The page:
HomeHealthFitnessJamesville-DeWitt grad wins $46K for ‘Hail Mary’ idea to improve physical therapy

Jamesville-DeWitt grad wins $46K for ‘Hail Mary’ idea to improve physical therapy

When Ben Catania was a student at Jamesville-DeWitt High School, all he wanted to do was play football. Then an injury changed everything.

Catania tore a ligament in his ankle during his senior year of high school with the Red Rams. He never fully recovered, despite extensive physical therapy and efforts to get back into sports at Cornell University. But it did inspire him to come up with an idea to improve physiotherapy for both healthcare providers and patients.

“Once I got hurt, I had to reshape my life and figure out what I was going to do,” he told syracuse.com | The Post Standard. “I did a little bit of coding in high school for fun. I have always been interested in starting my own company at some point.”

Catania launched Yoomi, an AI-driven health platform to connect physiotherapists with patients doing exercise programs at home. The app includes interactive games that evaluate participants’ movements in real-time video with motion-tracking technology to improve rehabilitation with motion corrections and motivational messages. For example, a leg raise program shows a range of motion that physical therapists can adjust for patients to work on at home.

This image from Yoomi shows a physical therapy leg exercise.

“The biggest problem in physiotherapy is a lack of adherence and patient involvement. And because patients don’t consistently complete their exercises at home, physical therapists must spend most of their time re-learning the same exercises,” he explained in a business pitch to Dr. Pepper’s recent “Hail for $23,000”. contest.

Hail Mary is a national initiative that awards aspiring entrepreneurs tuition and seed money for business ideas in a “Shark Tank” style competition. Catania was one of three finalists invited to personally pitch to Dallas Mavericks owner and entrepreneur Mark Cuban, Elon University football player and TikTok star Jon Seaton, and Dallas Cowboys Executive Vice President and Chief Brand Officer Charlotte Jones.

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Catania said he spoke to a number of physiotherapists, including his own, while researching the project. Clinical studies have also been conducted with Rutgers University and Robert Wood Johnson University Hospital in the New Jersey health system.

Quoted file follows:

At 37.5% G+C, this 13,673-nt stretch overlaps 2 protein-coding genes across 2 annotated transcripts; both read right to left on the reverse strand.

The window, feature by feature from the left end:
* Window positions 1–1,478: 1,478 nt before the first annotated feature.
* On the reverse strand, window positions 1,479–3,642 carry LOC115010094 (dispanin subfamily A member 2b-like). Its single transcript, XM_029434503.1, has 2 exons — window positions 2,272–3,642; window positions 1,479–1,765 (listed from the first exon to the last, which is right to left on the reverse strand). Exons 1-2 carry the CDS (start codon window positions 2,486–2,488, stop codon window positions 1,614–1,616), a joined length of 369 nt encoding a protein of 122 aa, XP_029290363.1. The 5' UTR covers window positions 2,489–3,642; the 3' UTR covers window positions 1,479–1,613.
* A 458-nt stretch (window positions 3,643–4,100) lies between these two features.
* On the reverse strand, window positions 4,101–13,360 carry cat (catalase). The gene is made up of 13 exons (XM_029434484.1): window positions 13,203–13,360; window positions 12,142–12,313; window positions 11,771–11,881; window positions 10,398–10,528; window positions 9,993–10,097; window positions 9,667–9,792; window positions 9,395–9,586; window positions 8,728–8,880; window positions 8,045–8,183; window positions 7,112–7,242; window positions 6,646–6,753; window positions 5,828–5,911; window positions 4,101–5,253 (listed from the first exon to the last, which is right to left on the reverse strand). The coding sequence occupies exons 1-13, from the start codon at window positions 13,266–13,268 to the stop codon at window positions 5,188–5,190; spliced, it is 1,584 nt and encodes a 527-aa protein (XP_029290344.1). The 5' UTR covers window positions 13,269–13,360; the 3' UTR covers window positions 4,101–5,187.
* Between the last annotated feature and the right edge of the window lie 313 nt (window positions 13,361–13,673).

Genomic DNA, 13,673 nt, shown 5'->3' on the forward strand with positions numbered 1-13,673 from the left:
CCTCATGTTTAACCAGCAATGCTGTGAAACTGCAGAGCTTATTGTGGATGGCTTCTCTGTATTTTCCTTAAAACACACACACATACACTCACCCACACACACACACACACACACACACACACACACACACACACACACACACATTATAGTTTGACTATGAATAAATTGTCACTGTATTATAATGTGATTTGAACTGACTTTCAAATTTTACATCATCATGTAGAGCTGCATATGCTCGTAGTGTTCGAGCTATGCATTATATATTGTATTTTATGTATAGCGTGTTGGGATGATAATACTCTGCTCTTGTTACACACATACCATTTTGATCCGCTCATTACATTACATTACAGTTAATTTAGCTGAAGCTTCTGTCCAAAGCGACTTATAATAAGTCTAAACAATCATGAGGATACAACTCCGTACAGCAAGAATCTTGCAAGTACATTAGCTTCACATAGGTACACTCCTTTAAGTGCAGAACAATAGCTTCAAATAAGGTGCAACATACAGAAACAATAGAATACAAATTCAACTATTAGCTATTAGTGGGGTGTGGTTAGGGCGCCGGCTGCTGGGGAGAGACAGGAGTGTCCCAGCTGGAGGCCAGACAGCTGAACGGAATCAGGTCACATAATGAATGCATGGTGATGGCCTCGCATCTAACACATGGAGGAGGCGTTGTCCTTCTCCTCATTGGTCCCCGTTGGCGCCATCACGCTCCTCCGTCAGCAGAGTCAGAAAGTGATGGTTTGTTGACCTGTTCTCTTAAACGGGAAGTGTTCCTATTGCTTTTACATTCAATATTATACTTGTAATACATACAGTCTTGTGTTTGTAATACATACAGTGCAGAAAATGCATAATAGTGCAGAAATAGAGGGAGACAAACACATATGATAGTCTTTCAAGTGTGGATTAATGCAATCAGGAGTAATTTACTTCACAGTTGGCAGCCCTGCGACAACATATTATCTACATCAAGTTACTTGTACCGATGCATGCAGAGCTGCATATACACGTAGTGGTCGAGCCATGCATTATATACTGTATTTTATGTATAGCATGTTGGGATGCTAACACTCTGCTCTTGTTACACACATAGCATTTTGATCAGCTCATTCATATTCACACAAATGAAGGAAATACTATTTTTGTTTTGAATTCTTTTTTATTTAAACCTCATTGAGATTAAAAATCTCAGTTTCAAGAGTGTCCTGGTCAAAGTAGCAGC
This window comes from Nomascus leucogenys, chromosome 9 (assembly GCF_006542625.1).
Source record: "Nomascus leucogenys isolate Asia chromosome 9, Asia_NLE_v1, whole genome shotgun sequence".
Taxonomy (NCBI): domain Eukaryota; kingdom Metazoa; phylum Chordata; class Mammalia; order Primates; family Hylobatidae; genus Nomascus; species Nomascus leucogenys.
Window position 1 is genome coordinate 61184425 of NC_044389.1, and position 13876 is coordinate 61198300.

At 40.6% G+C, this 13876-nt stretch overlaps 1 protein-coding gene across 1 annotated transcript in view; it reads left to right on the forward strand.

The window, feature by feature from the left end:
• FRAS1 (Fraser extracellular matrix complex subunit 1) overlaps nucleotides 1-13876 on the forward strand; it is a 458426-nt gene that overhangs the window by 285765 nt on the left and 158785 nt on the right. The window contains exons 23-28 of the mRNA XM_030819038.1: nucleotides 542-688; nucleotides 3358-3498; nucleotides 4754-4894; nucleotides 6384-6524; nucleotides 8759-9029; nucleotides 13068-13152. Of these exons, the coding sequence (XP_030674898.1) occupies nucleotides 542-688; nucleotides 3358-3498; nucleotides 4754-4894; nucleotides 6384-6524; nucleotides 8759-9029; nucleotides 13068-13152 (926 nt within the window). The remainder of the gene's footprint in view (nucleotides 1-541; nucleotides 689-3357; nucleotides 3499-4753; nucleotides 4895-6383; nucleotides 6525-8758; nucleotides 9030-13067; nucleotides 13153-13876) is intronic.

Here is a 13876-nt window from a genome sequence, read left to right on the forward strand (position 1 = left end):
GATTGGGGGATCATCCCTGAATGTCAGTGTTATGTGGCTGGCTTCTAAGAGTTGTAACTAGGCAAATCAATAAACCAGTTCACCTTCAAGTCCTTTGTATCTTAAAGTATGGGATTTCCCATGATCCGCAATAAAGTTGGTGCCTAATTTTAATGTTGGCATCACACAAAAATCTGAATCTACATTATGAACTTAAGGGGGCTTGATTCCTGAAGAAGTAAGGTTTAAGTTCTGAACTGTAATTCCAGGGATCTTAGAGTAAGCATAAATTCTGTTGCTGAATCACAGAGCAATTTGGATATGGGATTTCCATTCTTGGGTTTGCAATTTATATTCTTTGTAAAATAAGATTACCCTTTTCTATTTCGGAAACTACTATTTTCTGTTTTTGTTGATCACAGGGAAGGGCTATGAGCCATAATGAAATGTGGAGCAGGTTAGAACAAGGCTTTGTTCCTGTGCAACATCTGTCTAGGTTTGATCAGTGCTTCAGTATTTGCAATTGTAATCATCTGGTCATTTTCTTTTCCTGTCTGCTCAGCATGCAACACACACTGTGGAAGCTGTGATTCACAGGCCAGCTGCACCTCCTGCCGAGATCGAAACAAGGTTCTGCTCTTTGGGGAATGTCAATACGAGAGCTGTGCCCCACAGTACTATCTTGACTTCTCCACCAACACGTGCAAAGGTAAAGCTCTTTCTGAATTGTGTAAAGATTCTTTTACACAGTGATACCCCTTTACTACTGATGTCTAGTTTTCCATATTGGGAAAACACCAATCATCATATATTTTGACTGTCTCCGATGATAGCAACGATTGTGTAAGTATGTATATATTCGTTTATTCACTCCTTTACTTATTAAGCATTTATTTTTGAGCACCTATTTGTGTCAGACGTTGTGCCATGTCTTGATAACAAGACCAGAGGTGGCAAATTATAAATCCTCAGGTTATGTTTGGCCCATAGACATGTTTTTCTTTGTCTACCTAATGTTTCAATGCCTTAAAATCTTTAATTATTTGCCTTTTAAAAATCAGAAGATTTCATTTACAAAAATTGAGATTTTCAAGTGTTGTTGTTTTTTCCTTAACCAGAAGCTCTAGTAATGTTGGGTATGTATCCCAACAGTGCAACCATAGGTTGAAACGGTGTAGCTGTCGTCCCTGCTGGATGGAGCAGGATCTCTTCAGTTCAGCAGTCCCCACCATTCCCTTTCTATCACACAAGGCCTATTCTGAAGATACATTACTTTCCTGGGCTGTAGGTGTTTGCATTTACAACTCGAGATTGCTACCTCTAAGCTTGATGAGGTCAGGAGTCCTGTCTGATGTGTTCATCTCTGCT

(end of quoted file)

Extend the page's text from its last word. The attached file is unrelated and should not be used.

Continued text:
During his demonstration, he invited Cuban to try out a basketball program that tracked Cuban’s form as he took shots toward a hoop – virtually. Cuban grinned as he whipped a non-existent ball through the net and then offered serious advice.

“You are not a technology company, you are a marketing company,” Cuban told Catania. ‘Because the technology – there are a thousand people who can do it, right? The hardest part is getting into those relationships, and that’s what you’ve been good at… it’s your relationship that sets you apart.”


“Shark Tank” star Mark Cuban tries out Yoomi’s physical therapist basketball program to evaluate movement. (Provided photos)

The celebrity judges chose Yoomi as the winner and awarded Catania $23,000 for his tuition at Cornell and $23,000 in seed money for his company. The prize breakdown is a nod to the famous 23 flavors of Dr. Pepper.

Catania, who graduated from JD in 2019, said the money will help him work on Yoomi as a full-time CEO when he graduates from Cornell in the spring with a business degree. Meanwhile, he and his team are working on market clearance from the US Food & Drug Administration.

“It’s a resource that we give to physical therapists and hospital systems,” Catania told syracuse.com. “Patients have logins that they can access… Because we handle patient data, we have to be careful with that.”

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It’s also the largest amount of money Yoomi has raised to date, helping his team of “blotted college students” who built the platform through their bootstraps. He said the tuition would also help his family, who has many health problems.

“This is really going to be a game changer,” said Catania.

Benjamin Catania

This 2017 file photo shows Benjamin Catania (No. 12) in a Jamesville-DeWitt football game against Oswego. (Photo – Roger Hagan)

For more information about Yoomi, visit https://yoomi.health.



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